My greatest adventure

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Last summer, Ronnie Sykes had himself an excellent adventure. Now he shares it exclusively with The Eyeopener.

Last summer, me and my friends Kyle and Darren decided to go on a road trip. We filled the car with half a tank of gas, saying we would go as far as the gas could take us, and then we would turn back.

First we drove west. I spent my time listening to Mariah Carey’s excellent greatest hits package. People keep saying all her songs sound the same, but with that voice, wouldn’t you want them to?

At some point, Kyle took a small road north, and we ended up in a trailer park. After that, we drove down a one-way road that had no signs.

I was beginning to get a bit worried. The idea of the road trip was that we would end up in some strange town, like Penticton, or Labradour, but we were figuratively in the middle of nowhere. Also, we were quickly running out of gas, and I hadn’t seen a car for miles.

I stopped Mariah for a second and tapped Kyle on the shoulder. He woke with a start and drove straight into a hill covered in mica! Apparently he’d been sleeping since we left Darren’s house.

The car was undamaged. We tried to get Kyle to turn the car around, but he was worried because it was a one-way rad and he already had the maximum number of demerits on his license.

By this time, it was 7:37 p.m. and we were all cold and hungry. We decided to camp on the hill and hunt for food in the area. There was a Burger King nearby, but all of us, save for Kyle, can’t stand the Burger King mascot, that kid from the future, so we kept walking.

I began to realize I might die. Not on this trip, but perhaps sometime in the future.

There was a Popeye’s Chicken on the other side of the road, and even though Kyle can’t stand poultry, it was up to my standards, as well as Darren’s, and that’s all that mattered to anybody.

I ordered a two-piece chicken meal, and Darren had the 15-piece bucket. Kyle, in protest, ordered a chicken sandwich.

After dinner, we waited for about an hour to get into the bathroom before we realized you needed a key and someone was not, in fact, going to the bathroom for a long time.

Our bellies full with the sensations of chicken-esque products, we ventured back to the car. But we couldn’t find it. Kyle got a bit upset that we refused to help him look for it, but Darren and I kind of wrote it off, because Darren has a car too and we just don’t like paying for gas.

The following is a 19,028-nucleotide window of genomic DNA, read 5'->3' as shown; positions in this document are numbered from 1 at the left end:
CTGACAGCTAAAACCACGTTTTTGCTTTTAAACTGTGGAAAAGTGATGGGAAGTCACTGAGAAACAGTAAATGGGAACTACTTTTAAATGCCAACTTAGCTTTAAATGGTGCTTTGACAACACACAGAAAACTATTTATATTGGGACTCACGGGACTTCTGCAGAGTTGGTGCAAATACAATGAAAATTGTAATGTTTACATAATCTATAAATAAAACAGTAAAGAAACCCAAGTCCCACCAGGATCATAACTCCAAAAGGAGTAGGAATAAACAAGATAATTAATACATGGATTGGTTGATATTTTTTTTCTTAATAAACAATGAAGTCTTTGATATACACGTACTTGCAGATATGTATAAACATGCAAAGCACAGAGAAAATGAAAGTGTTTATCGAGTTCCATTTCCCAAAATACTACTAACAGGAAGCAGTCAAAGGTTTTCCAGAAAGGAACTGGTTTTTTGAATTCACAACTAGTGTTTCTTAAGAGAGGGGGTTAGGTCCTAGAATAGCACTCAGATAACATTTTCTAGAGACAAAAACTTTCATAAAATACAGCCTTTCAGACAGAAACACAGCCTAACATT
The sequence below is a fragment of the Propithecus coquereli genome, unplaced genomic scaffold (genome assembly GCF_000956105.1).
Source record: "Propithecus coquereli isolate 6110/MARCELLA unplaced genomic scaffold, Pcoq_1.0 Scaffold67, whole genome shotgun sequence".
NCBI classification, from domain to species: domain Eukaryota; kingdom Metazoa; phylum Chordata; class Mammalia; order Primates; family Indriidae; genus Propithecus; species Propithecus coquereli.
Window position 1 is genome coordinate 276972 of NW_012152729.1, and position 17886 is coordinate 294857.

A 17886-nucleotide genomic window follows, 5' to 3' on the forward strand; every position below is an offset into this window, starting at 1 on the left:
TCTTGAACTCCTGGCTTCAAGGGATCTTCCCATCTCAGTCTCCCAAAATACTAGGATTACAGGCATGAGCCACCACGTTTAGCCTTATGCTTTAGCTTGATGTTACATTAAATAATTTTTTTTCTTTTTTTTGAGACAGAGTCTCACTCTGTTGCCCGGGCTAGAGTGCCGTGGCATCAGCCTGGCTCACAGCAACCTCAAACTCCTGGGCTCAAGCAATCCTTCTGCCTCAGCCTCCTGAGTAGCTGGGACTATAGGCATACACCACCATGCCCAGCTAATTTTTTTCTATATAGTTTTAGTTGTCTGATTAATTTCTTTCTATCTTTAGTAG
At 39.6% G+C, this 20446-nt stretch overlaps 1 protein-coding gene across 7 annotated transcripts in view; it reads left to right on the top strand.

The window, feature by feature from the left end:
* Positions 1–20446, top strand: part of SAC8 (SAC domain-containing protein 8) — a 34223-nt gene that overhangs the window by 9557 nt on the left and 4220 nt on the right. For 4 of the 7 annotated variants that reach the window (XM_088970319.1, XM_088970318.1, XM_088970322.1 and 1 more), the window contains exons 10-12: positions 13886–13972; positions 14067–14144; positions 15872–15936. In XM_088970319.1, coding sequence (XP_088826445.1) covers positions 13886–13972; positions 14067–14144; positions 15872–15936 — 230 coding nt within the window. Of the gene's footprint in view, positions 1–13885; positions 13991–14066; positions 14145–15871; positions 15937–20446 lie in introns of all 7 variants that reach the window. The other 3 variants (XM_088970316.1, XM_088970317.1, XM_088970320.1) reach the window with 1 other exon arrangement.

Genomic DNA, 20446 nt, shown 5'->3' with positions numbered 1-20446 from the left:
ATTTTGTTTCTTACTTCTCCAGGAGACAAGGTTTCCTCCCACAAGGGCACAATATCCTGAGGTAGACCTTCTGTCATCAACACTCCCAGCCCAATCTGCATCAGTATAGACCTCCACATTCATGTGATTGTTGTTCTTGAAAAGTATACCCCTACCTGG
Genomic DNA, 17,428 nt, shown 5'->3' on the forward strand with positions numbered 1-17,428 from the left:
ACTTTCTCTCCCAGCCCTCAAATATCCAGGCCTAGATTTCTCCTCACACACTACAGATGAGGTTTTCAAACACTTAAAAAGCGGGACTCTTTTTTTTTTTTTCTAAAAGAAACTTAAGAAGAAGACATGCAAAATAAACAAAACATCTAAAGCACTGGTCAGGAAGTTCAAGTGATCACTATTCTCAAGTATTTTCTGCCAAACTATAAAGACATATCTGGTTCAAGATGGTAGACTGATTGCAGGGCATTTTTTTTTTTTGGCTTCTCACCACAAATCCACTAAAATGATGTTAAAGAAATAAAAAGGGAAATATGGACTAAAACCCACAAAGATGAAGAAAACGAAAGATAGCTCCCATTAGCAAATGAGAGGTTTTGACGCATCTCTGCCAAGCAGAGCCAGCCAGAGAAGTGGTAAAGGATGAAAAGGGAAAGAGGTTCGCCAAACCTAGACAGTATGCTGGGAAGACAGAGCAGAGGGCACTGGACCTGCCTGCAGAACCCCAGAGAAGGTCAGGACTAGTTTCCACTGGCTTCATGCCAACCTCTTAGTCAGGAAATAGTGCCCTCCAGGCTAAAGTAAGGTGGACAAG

We walked into a small suburb and found Kyle’s house. We decided to set up camp in his bedroom. I took the bed; Darren took Kyle’s two couches, and Kyle slept on the floor.

In the morning, we hit the road again, walking north-north-east. We stopped by Amos’ house to see what ol’ Amos was up to. Amos wanted to build a fort. Amos is one of those guys who never really stopped believing he was 17. I mean, honestly, who builds a fort after the age of 17. Mind you, Amos is only 11.

That night we camped out in the fort Amos built out of couch cushions and chairs.

The next morning, I called my mom. She picked up the phone at the same time I called, so she dialled a number. When it didn’t ring, she said, “Hello? Hello?” and hung up. I decided to call back after the water fight.

The four of us, me, Darren, Amos and his little brother Connie, put on war paint and took Super Soakers into the woods behind Amos’ mansion.

It was super fun, except I forgot to put water in my Super Soaker, and couldn’t tell because Amos and Darren kept squirting right in my eye!

Things took a definite turn for the worse when we lost Amos’ little brother in the words. Leave it to a three-year-old to get lost without adult supervision.

Darren and I used this as an excuse to go home. It was getting late, and I hadn’t seen my mother in some time.

Eventually I ended up at my house. Something wasn’t quite right. I began to wonder of we had ripped a hole in the space-time continuum, and were standing in a parallel universe, like in that amazing show, Sliders.

I walked inside. There was my mom, but was it my real mom, or my parallel universe mom?

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